Amid the increasing diversity and pluralism of the post-Civil War era, the Cincinnati public schools were faced with a growing Catholic population unhappy that their children were instructed with the protestant version of the Bible. The school board’s solution to remove all bibles from the classroom erupted into a raging national controversy over the relationship between religion and government. In 1873, the Ohio Supreme Court put an end to the Cincinnati Bible War, upholding the board’s decision to end Bible reading in its schools.The Ohio Supreme Court decision at the center of this discussion is Board of Education v. Minor, 23 Ohio St. 211 (OH Sup. Ct., 1873) [LEXIS link to full opinion]. The opinion is full of surprisingly 21st-century sounding defenses of church-state separation and protection of minority religions. The following is an example, but a full reading of the opinion is well worth the time:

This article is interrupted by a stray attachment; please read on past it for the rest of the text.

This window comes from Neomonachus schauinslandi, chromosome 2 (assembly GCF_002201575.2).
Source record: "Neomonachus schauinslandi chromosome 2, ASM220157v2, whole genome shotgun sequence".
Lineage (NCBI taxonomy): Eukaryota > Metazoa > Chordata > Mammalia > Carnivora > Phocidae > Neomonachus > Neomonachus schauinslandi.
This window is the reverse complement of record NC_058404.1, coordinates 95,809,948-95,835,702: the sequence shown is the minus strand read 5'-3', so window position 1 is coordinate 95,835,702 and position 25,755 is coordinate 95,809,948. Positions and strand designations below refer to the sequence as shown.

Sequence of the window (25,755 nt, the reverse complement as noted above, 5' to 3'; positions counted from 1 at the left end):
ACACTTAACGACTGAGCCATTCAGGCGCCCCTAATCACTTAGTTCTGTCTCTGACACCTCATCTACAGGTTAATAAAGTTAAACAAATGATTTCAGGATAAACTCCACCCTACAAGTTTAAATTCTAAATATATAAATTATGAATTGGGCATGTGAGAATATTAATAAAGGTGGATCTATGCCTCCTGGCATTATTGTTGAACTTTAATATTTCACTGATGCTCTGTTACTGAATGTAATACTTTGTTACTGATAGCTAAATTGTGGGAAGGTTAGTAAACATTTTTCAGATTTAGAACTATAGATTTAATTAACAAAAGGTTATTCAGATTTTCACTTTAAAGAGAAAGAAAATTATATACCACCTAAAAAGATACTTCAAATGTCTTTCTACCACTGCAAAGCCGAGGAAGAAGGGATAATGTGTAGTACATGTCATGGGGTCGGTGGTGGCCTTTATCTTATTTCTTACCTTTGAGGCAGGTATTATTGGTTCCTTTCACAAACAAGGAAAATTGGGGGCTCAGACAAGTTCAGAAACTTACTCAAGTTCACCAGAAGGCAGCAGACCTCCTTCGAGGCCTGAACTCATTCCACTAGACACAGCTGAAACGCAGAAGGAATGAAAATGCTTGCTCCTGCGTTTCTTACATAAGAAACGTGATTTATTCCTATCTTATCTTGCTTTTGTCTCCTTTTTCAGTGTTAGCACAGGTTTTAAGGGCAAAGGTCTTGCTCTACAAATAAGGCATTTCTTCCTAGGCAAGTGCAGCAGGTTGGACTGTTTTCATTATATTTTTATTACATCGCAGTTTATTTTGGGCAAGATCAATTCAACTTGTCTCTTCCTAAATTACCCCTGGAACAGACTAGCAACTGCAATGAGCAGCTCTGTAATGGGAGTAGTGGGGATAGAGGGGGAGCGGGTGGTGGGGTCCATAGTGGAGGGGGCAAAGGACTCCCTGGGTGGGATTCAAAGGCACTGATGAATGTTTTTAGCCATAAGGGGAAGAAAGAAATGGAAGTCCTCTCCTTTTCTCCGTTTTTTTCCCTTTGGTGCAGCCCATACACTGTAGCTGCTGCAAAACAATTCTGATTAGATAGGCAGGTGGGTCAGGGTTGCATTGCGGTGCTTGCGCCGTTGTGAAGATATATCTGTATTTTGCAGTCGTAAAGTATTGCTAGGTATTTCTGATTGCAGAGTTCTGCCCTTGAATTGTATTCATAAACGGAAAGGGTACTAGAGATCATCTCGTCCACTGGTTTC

Counsel say that to withdraw all religious instruction from the schools would be to put them under the control of "infidel sects." This is by no means so. To teach the doctrines of infidelity, and thereby teach that Christianity is false, is one thing; and to give no instructions on the subject is quite another thing. The only fair and impartial method, where serious objection is made, is to let each sect give its own instructions, elsewhere than in the state schools, where of necessity all are to meet; and to put disputed doctrines of religion among other subjects of instruction, for there are many others, which can more conveniently, satisfactorily, and safely be taught elsewhere.